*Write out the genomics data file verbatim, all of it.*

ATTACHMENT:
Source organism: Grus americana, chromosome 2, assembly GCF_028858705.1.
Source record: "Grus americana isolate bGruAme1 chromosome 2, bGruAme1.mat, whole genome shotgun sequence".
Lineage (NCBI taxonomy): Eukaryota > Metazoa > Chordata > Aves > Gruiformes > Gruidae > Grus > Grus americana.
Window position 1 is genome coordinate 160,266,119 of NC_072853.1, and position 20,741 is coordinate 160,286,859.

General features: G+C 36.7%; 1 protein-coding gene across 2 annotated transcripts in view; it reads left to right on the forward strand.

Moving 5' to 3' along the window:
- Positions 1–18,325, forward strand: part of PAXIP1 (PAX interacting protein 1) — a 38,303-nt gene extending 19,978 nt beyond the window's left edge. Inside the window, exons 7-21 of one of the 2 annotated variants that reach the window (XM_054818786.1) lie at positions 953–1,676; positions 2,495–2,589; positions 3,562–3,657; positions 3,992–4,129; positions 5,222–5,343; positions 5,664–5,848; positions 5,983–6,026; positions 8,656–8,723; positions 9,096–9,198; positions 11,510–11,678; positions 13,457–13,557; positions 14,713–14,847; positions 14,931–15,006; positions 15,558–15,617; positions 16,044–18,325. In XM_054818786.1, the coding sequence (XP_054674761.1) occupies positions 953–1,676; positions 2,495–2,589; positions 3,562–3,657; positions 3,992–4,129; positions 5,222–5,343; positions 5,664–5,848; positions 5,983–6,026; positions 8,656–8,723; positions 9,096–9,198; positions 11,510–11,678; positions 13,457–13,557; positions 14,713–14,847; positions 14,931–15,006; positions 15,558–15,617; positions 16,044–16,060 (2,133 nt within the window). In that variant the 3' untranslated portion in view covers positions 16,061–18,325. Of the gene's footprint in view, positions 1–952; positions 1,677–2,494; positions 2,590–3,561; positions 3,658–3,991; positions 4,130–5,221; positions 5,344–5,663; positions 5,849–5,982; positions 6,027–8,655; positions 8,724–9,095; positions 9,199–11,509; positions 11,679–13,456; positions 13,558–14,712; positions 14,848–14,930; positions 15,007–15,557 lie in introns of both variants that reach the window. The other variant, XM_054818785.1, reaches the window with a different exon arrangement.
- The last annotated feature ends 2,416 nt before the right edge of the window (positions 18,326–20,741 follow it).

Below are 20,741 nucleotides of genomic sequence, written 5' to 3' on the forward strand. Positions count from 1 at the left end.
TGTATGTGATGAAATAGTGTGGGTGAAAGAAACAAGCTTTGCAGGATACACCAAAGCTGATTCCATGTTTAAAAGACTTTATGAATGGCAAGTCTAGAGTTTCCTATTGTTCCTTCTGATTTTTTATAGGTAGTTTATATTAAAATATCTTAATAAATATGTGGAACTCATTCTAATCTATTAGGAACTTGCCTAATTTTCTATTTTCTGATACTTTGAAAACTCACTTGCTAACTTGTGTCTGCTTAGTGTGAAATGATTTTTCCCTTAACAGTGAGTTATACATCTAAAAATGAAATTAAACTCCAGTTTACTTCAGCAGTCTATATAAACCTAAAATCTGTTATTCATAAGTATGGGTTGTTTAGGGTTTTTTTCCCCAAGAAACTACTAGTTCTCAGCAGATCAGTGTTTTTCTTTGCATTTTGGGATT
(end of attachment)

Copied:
Source organism: Grus americana, chromosome 2, assembly GCF_028858705.1.
Source record: "Grus americana isolate bGruAme1 chromosome 2, bGruAme1.mat, whole genome shotgun sequence".
Lineage (NCBI taxonomy): Eukaryota > Metazoa > Chordata > Aves > Gruiformes > Gruidae > Grus > Grus americana.
Window position 1 is genome coordinate 160,266,119 of NC_072853.1, and position 20,741 is coordinate 160,286,859.

General features: G+C 36.7%; 1 protein-coding gene across 2 annotated transcripts in view; it reads left to right on the forward strand.

Moving 5' to 3' along the window:
- Positions 1–18,325, forward strand: part of PAXIP1 (PAX interacting protein 1) — a 38,303-nt gene extending 19,978 nt beyond the window's left edge. Inside the window, exons 7-21 of one of the 2 annotated variants that reach the window (XM_054818786.1) lie at positions 953–1,676; positions 2,495–2,589; positions 3,562–3,657; positions 3,992–4,129; positions 5,222–5,343; positions 5,664–5,848; positions 5,983–6,026; positions 8,656–8,723; positions 9,096–9,198; positions 11,510–11,678; positions 13,457–13,557; positions 14,713–14,847; positions 14,931–15,006; positions 15,558–15,617; positions 16,044–18,325. In XM_054818786.1, the coding sequence (XP_054674761.1) occupies positions 953–1,676; positions 2,495–2,589; positions 3,562–3,657; positions 3,992–4,129; positions 5,222–5,343; positions 5,664–5,848; positions 5,983–6,026; positions 8,656–8,723; positions 9,096–9,198; positions 11,510–11,678; positions 13,457–13,557; positions 14,713–14,847; positions 14,931–15,006; positions 15,558–15,617; positions 16,044–16,060 (2,133 nt within the window). In that variant the 3' untranslated portion in view covers positions 16,061–18,325. Of the gene's footprint in view, positions 1–952; positions 1,677–2,494; positions 2,590–3,561; positions 3,658–3,991; positions 4,130–5,221; positions 5,344–5,663; positions 5,849–5,982; positions 6,027–8,655; positions 8,724–9,095; positions 9,199–11,509; positions 11,679–13,456; positions 13,558–14,712; positions 14,848–14,930; positions 15,007–15,557 lie in introns of both variants that reach the window. The other variant, XM_054818785.1, reaches the window with a different exon arrangement.
- The last annotated feature ends 2,416 nt before the right edge of the window (positions 18,326–20,741 follow it).

Below are 20,741 nucleotides of genomic sequence, written 5' to 3' on the forward strand. Positions count from 1 at the left end.
TGTATGTGATGAAATAGTGTGGGTGAAAGAAACAAGCTTTGCAGGATACACCAAAGCTGATTCCATGTTTAAAAGACTTTATGAATGGCAAGTCTAGAGTTTCCTATTGTTCCTTCTGATTTTTTATAGGTAGTTTATATTAAAATATCTTAATAAATATGTGGAACTCATTCTAATCTATTAGGAACTTGCCTAATTTTCTATTTTCTGATACTTTGAAAACTCACTTGCTAACTTGTGTCTGCTTAGTGTGAAATGATTTTTCCCTTAACAGTGAGTTATACATCTAAAAATGAAATTAAACTCCAGTTTACTTCAGCAGTCTATATAAACCTAAAATCTGTTATTCATAAGTATGGGTTGTTTAGGGTTTTTTTCCCCAAGAAACTACTAGTTCTCAGCAGATCAGTGTTTTTCTTTGCATTTTGGGATT